I stained our concrete floor with fertilizer. On purpose.
Andrea and I think it looks awesome. It was also absurdly cheap and easy to do. So absurdly cheap and easy, it was harder to write this blog post than stain the floor. Okay, maybe that’s because I am actually not a fan of writing blog posts and uploading pictures, and I have more fun installing toilets than using a computer, but still… absurdly cheap and easy.
There are elaborate write-ups online but it’s pretty much mix, mop, and seal. (If you don’t seal the stain, it tends to wash off and transfer to nearby surfaces, which is no good.) The only real trick is figuring out how much fertilizer to how much water; my first attempt used far too much water (or too little fertilizer). My second attempt worked out much better. If you are the sort of person who cares a great deal about what shade of rust you want your floor to be, you should do a test patch first. I was ballsy and just went to town. In part because the concrete will take up stain at different rates so getting a uniform consistent color is pretty futile anyway.
The fertilizer I used I picked up at Ace Hardware. It cost like $12 and came in a canister. The ingredients should chiefly be ferrous sulfate. Most online tutorials mention “pure” ferrous sulfate but I couldn’t find anything locally, so I just picked up some kind of soluble chelated iron with FS as the primary ingredient. The right stuff should have a warning not to use it near concrete because it will stain. Silly warnings. (Actually you should be worried about staining stuff, just not concrete; FS turns wood black.)
Some people add coffee to the stain to make it a little more brown. I tried that on my first attempt which was pretty much obscured by my second, caffeine-free application.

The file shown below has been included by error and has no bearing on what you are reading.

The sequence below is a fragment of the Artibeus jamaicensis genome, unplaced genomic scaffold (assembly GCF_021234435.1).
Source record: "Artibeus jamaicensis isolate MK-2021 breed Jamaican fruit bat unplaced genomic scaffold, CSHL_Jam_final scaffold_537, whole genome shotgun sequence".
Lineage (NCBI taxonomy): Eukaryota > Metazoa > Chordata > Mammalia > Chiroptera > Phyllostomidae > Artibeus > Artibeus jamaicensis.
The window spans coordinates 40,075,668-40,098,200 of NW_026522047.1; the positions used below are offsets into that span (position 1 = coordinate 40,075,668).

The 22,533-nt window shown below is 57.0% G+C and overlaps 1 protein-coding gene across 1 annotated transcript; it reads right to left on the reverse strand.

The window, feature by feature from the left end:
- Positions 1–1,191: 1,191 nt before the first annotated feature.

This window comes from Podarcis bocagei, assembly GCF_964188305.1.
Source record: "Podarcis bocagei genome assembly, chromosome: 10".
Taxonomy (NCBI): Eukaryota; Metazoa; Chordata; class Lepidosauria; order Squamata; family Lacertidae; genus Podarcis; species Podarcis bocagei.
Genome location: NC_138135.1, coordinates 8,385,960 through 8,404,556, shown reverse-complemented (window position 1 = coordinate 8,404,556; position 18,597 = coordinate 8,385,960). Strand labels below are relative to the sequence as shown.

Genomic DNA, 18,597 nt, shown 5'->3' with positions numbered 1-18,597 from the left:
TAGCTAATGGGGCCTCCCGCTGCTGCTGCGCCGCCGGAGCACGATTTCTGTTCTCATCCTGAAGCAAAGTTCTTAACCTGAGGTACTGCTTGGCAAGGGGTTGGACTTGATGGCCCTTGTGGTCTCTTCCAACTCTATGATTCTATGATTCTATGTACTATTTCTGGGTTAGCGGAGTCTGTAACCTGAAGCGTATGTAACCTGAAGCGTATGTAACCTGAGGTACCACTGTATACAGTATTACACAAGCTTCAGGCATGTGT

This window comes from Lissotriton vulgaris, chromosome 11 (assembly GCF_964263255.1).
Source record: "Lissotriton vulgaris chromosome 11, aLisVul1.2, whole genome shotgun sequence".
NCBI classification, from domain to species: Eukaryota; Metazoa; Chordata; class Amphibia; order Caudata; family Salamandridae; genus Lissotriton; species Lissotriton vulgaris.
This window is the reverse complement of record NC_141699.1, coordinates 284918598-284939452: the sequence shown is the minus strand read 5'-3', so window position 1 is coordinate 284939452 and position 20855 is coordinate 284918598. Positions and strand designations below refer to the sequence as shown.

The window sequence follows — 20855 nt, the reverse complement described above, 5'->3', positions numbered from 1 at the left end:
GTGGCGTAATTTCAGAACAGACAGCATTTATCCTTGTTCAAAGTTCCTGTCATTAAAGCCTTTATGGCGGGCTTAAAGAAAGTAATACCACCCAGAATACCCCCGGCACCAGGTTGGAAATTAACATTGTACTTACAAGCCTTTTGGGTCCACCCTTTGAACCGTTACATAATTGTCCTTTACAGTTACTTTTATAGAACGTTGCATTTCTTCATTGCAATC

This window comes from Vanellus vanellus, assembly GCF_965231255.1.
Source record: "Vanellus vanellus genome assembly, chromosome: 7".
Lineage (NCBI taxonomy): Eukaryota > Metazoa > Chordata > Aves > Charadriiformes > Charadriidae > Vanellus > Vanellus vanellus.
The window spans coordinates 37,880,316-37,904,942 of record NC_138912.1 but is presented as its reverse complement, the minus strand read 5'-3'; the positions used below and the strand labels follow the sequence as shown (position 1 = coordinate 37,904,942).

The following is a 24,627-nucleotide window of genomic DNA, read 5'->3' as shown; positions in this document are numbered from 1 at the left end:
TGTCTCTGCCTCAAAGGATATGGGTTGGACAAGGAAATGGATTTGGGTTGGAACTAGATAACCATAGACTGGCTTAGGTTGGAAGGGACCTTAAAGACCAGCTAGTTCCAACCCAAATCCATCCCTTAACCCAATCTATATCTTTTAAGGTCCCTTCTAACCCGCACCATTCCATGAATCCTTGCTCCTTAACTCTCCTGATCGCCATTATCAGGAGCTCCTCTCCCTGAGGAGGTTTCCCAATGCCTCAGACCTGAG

Make sure you clean the snot out of the floor; any marks on the concrete will be readily apparent after staining. I used a rotary buffer with a sanding pad to remove gypsum stains, paint drips, and scuff marks. Then I swept and mopped.
Once the floor was clean I used a rag mop to apply stain but I understand a sponge mop is easier to use for more consistent results. Looking back I think I’d rather have used a sponge mop. If you don’t want stain on nearby walls, be sure to mask them well. I applied two coats of stain once I got the color I wanted, allowing the floor to dry to the touch between coats. Then I mopped the floor with water to spread the residue around a bit. You’ll have little granules of fertilizer on the floor when you’re done; just sweep them off or vacuum when dry.
If you wear wet socks you can walk across the stained area and just do a quick pass with the mop to cover the footprints.
When I was done with the stain, I rinsed my buckets in the garden around acid-loving plants. Desert soils are really alkaline, which inhibits plants’ ability to take up iron. So we add chelated iron when the leaves turn yellow. So, how many stains do you know that are good for your garden, eh?
Count on your mop head to be pretty much shot after this process. I was never able to rinse all the stain out of mine, so it is now my permanent ferrous sulfate stain applicator.
I used AFM “Mexeseal” as a sealer but you can pretty much use any concrete sealer you want. I liked Mexeseal because it doesn’t kill my brain cells or make the planet a shade more like Venus. You have to order it online or, if you are in Tucson, you can buy it locally from Originate. It went on easily, the odor was mild, and so far it seems pretty durable (if you can tell these things after two weeks). It took two coats on our floor.
So, what do you think? Have you used fertilizer to stain your floor?